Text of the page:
Back to Red Square this time to see Lenin
Walked with Ivor today and visited the Vladimir Lenin (1870 – 1924) mausoleum.
Viewing Lenin’s body costs nothing. You queue up west of the historical museum. After passing through a metal detector you enter the mausoleum. I’ll try to describe the experience.
Outside the sun is shining full force. Quickly you are ushered inside where it is completely dark. The contrast is as bold as day and night. Guards line the walls. Upon entering you go down a flight of stairs. More guards await at the bottom. Your eyes are trying to adjust. The mood is somber. Around the corner on an elevated platform lies Lenin’s body. More guards line the walls. (The guards look like they are 16 years old…) He’s encased in a glass box and his body is visible from the waist up. The parade of people moves smoothly around him. Go up six stairs on his bodies left side, a flat platform is at his feet, then you descend six steps on his right side. I can’t say I have seen tons of Lenin photographs but his body/head looks like the pictures I have seen. Time to exit — you exit onto Red Square.
The traffic flow pushes you around to the Kremlin wall where several heads of state and political figures are buried. Make sure to read my entry about the police encounter! And don’t attempt to take photographs here!
We view the headstones, statues, etc. and then exit.
A short blurb about Lenin from the BBC.
Lenin was one of the leading political figures and revolutionary thinkers of the 20th century, who masterminded the Bolshevik take-over of power in Russia in 1917 and was the architect and first head of the Soviet state.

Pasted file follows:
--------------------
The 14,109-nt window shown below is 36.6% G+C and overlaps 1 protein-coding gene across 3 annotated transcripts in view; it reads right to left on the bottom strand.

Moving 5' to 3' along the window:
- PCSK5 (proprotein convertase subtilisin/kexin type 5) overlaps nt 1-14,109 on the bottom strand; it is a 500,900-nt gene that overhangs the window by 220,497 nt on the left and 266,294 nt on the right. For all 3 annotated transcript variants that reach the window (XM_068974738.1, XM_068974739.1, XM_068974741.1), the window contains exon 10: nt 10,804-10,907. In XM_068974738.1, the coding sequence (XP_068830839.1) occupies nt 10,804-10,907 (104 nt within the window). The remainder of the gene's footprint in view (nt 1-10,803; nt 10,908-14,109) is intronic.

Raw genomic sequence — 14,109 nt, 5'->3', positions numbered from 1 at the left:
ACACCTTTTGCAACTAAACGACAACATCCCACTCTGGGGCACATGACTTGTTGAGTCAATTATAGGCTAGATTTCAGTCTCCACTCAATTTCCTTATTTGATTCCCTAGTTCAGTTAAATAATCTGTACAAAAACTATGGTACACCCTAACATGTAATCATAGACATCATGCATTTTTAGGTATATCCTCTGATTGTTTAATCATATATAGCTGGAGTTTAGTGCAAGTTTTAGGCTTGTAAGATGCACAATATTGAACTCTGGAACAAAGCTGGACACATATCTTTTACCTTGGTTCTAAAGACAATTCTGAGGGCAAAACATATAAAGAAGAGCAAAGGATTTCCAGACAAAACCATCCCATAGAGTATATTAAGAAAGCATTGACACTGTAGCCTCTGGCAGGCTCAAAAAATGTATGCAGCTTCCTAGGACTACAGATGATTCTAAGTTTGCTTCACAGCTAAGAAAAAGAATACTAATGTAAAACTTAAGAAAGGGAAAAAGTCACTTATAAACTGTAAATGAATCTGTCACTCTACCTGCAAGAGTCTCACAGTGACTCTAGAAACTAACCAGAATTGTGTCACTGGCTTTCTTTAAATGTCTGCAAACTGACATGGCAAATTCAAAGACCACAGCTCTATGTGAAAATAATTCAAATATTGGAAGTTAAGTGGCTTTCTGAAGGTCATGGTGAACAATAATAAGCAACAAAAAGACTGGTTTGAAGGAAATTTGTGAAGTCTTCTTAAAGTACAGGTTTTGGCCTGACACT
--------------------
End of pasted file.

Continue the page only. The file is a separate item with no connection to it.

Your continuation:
Vladimir Ilich Ulyanov was born in Simbirsk on the Volga River on 22 April 1870 into a well educated family. He excelled at school and went on to study law. At university, he was exposed to radical thinking, and his views were also influenced by the execution of his elder brother, a member of a revolutionary group.
Expelled from university for his radical policies, Lenin completed his law degree as an external student in 1891. He moved to St Petersburg and became a professional revolutionary. Like many of his contemporaries, he was arrested and exiled to Siberia, where he married Nadezhda Krupskaya. After his Siberian exile, Lenin – the pseudonym he adopted in 1901 – spent most of the subsequent decade and a half in western Europe, where he emerged as a prominent figure in the international revolutionary movement and became the leader of the ‘Bolshevik’ faction of the Russian Social Democratic Worker’s Party.
In 1917, exhausted by World War One, Russia was ripe for change. Assisted by the Germans, who hoped that he would undermine the Russian war effort, Lenin returned home and started working against the provisional government which had overthrown the tsarist regime. He eventually led what was soon to be known as the October Revolution, but was effectively a coup d’etat. Almost three years of civil war followed. The Bolsheviks were victorious and assumed total control of the country. During this period of revolution, war and famine, Lenin demonstrated a chilling disregard for the sufferings of his fellow countrymen and mercilessly crushed any opposition.
Although Lenin was ruthless he was also pragmatic. When his efforts to transform the Russian economy to a socialist model stalled, he introduced the New Economic Policy, where a measure of private enterprise was still permitted, a policy that continued for several years after his death. In 1918 Lenin survived an assassination attempt. His long term health was affected, and in 1922 he suffered a stroke from which he never really recovered. In his declining years, he worried about the bureaucratisation of the regime and also expressed concern over the increasing power of Stalin. Lenin died on 24 January 1924. His corpse was embalmed and placed in a mausoleum on Moscow’s Red Square.